Not sure specifically what I should be looking at on the article about X, but in regards to the "Native American Mitochondrial Haplogroups" one a few things caught my eye:
Estes says: "The protocol and logic for adding the Anzick results for consideration, along with other evidence is discussed in this article. In short, for the 12,500 year old Anzick specimen to match any currently living people at relatively high thresholds, meaning 5cM or over, the living individual would likely have to be heavily Native. Most matches are from Mexico, Central America and South America. Many mitochondrial DNA haplogroups are subgroups of known Native groups, but never before documented as Native. Therefore, the protocol I followed for inclusion was any subgroup of haplogroups A, B, C, D, M or X."
And then under the section for X2b-T226C is this:
Anzick Provisional Extract, Estes, September 2014, kits F999912 and F999913
Anzick Provisional Extract, Estes January 2015 – (1 X2b-T226T confirmed Irish, not Native)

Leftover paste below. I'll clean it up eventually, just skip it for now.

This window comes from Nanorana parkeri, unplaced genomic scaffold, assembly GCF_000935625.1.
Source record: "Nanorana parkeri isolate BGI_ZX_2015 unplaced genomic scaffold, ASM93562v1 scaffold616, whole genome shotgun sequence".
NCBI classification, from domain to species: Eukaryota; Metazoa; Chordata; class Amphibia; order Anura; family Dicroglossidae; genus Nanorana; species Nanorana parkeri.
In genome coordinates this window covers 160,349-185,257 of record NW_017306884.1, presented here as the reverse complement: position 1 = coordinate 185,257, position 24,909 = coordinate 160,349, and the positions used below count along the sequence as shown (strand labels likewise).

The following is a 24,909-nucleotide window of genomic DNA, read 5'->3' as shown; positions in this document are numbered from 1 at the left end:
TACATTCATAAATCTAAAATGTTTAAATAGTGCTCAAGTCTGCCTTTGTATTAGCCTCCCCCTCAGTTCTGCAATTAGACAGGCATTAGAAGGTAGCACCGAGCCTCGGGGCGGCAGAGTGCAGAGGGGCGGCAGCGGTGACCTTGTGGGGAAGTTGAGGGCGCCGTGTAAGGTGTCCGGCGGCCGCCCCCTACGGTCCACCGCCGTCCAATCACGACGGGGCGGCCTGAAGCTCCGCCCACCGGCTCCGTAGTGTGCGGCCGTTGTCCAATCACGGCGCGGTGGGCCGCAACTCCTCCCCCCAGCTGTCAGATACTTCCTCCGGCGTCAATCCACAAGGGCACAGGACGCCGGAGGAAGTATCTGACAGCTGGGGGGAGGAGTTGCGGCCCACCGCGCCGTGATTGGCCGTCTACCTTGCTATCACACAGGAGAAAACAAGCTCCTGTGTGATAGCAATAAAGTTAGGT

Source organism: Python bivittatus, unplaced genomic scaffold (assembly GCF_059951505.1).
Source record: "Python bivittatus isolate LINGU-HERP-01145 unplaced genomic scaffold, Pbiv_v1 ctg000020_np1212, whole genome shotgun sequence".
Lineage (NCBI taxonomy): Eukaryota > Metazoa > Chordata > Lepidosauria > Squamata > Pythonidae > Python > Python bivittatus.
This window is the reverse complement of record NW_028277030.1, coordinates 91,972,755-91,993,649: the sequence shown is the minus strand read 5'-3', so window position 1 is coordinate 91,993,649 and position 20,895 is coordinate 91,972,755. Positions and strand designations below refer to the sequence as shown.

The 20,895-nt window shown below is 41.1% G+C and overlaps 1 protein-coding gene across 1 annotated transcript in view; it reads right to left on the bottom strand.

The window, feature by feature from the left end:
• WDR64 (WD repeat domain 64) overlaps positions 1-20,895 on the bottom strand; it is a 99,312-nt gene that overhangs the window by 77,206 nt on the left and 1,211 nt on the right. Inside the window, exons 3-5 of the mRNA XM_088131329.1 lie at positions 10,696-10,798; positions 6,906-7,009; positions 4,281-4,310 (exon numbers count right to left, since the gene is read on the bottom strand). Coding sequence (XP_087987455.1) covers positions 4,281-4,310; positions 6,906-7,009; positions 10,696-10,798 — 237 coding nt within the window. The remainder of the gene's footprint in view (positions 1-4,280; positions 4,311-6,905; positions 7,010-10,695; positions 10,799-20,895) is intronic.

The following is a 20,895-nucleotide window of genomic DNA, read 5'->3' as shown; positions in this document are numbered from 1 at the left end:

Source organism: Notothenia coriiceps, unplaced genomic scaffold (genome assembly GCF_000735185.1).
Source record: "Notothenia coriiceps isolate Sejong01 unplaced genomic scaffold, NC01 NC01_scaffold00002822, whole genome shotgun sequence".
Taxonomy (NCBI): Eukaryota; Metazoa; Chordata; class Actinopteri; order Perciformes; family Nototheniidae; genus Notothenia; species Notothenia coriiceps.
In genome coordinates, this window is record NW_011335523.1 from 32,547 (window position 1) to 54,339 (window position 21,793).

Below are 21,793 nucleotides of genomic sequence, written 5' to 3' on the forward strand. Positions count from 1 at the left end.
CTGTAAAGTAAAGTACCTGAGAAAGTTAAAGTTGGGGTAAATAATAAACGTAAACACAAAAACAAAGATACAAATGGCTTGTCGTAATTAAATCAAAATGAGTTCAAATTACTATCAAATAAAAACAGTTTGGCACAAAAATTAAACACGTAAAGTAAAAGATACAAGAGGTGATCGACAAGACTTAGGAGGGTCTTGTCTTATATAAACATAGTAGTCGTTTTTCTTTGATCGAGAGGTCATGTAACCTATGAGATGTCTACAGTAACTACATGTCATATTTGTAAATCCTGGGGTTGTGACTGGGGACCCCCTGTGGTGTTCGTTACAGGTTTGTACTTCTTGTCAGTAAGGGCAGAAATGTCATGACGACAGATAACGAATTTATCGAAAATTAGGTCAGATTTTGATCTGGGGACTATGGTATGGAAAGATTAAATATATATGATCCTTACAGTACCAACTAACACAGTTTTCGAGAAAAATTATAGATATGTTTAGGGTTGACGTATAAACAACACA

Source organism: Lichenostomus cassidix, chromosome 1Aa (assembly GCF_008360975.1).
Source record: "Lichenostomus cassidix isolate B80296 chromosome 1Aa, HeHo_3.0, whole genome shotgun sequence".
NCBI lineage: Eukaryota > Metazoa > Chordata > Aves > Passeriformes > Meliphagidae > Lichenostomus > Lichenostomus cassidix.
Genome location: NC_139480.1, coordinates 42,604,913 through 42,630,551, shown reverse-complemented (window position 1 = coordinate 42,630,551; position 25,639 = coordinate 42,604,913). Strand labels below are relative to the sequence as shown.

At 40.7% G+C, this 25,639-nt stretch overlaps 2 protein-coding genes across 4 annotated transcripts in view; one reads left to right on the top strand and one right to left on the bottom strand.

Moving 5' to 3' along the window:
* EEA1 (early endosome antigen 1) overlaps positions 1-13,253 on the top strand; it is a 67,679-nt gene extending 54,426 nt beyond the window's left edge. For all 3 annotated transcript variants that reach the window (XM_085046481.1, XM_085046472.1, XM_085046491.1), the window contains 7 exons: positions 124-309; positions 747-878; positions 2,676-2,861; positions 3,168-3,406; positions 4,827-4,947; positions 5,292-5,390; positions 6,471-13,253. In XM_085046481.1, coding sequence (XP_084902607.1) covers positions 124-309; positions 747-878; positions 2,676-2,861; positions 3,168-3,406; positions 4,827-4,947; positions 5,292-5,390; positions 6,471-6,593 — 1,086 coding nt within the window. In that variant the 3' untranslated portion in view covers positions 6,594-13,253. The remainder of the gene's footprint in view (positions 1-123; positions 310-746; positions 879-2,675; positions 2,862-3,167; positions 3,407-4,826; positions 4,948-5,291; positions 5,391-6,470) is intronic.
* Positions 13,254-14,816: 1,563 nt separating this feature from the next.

I'm not exactly sure what the January 2015 listing is supposed to indicate. Is X2b-T226T supposed to be X2b-T226C? I assume it was just a typo, but does this mean that 1 individual that was tested as X2b-T226C was confirmed to be Irish or...?
Also following the "in this article" link in the above "The protocol..." paragraph gets you to the following page...
New Native Mitochondrial DNA Haplogroups Extrapolated from Anzick Match Results
...where this recent comment caught my eye:
Roberta Estes on February 21, 2018 at 9:56 pm said:
If the Native American ancestor was several generations back, it’s certainly possible that you didn’t inherit any of that DNA, or not in pieces large enough to detect. As you know, There is still a lot of controversy surrounding X2b.
So it seems that X2b is still largely unsettled?
Do you know if Estes is aware of the Shawnee results? And if so, is there a section where this is discussed?